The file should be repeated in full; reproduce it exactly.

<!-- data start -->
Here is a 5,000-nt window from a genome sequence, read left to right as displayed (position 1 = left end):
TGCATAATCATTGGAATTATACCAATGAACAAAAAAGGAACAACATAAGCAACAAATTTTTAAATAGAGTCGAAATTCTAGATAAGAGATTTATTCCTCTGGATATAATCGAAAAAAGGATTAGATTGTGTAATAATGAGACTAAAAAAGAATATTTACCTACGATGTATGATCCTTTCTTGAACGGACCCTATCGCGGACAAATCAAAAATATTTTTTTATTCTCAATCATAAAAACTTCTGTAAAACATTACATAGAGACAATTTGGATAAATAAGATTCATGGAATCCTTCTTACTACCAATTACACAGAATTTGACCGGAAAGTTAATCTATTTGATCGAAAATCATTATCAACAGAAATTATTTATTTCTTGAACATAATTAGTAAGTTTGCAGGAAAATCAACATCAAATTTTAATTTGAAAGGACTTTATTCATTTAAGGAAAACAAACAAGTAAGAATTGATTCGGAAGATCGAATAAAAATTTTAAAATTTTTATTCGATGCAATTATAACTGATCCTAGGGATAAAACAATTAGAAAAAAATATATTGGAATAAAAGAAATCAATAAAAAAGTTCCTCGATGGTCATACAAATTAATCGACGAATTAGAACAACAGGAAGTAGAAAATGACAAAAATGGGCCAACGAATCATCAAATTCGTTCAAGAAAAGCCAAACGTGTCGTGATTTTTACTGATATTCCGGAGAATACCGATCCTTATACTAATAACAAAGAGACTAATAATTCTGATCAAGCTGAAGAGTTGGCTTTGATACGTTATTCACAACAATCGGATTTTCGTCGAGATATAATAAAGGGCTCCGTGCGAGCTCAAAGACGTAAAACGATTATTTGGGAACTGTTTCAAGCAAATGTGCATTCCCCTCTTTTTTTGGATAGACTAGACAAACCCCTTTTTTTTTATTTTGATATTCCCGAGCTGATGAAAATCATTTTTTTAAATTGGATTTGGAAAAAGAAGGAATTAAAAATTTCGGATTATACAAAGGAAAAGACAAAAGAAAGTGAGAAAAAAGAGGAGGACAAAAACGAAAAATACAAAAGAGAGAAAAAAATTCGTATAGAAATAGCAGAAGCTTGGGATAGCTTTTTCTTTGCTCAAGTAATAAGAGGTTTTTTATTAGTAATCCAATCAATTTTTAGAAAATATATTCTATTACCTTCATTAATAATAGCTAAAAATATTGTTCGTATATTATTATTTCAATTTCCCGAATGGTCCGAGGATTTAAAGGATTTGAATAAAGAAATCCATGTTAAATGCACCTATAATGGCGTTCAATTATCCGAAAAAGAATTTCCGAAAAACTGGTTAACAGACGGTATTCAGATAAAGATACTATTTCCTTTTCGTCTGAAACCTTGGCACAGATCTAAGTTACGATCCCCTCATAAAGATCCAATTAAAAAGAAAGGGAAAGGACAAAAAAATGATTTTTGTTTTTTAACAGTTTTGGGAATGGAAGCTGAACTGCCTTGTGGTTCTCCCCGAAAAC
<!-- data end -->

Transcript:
Here is a 5,000-nt window from a genome sequence, read left to right as displayed (position 1 = left end):
TGCATAATCATTGGAATTATACCAATGAACAAAAAAGGAACAACATAAGCAACAAATTTTTAAATAGAGTCGAAATTCTAGATAAGAGATTTATTCCTCTGGATATAATCGAAAAAAGGATTAGATTGTGTAATAATGAGACTAAAAAAGAATATTTACCTACGATGTATGATCCTTTCTTGAACGGACCCTATCGCGGACAAATCAAAAATATTTTTTTATTCTCAATCATAAAAACTTCTGTAAAACATTACATAGAGACAATTTGGATAAATAAGATTCATGGAATCCTTCTTACTACCAATTACACAGAATTTGACCGGAAAGTTAATCTATTTGATCGAAAATCATTATCAACAGAAATTATTTATTTCTTGAACATAATTAGTAAGTTTGCAGGAAAATCAACATCAAATTTTAATTTGAAAGGACTTTATTCATTTAAGGAAAACAAACAAGTAAGAATTGATTCGGAAGATCGAATAAAAATTTTAAAATTTTTATTCGATGCAATTATAACTGATCCTAGGGATAAAACAATTAGAAAAAAATATATTGGAATAAAAGAAATCAATAAAAAAGTTCCTCGATGGTCATACAAATTAATCGACGAATTAGAACAACAGGAAGTAGAAAATGACAAAAATGGGCCAACGAATCATCAAATTCGTTCAAGAAAAGCCAAACGTGTCGTGATTTTTACTGATATTCCGGAGAATACCGATCCTTATACTAATAACAAAGAGACTAATAATTCTGATCAAGCTGAAGAGTTGGCTTTGATACGTTATTCACAACAATCGGATTTTCGTCGAGATATAATAAAGGGCTCCGTGCGAGCTCAAAGACGTAAAACGATTATTTGGGAACTGTTTCAAGCAAATGTGCATTCCCCTCTTTTTTTGGATAGACTAGACAAACCCCTTTTTTTTTATTTTGATATTCCCGAGCTGATGAAAATCATTTTTTTAAATTGGATTTGGAAAAAGAAGGAATTAAAAATTTCGGATTATACAAAGGAAAAGACAAAAGAAAGTGAGAAAAAAGAGGAGGACAAAAACGAAAAATACAAAAGAGAGAAAAAAATTCGTATAGAAATAGCAGAAGCTTGGGATAGCTTTTTCTTTGCTCAAGTAATAAGAGGTTTTTTATTAGTAATCCAATCAATTTTTAGAAAATATATTCTATTACCTTCATTAATAATAGCTAAAAATATTGTTCGTATATTATTATTTCAATTTCCCGAATGGTCCGAGGATTTAAAGGATTTGAATAAAGAAATCCATGTTAAATGCACCTATAATGGCGTTCAATTATCCGAAAAAGAATTTCCGAAAAACTGGTTAACAGACGGTATTCAGATAAAGATACTATTTCCTTTTCGTCTGAAACCTTGGCACAGATCTAAGTTACGATCCCCTCATAAAGATCCAATTAAAAAGAAAGGGAAAGGACAAAAAAATGATTTTTGTTTTTTAACAGTTTTGGGAATGGAAGCTGAACTGCCTTGTGGTTCTCCCCGAAAAC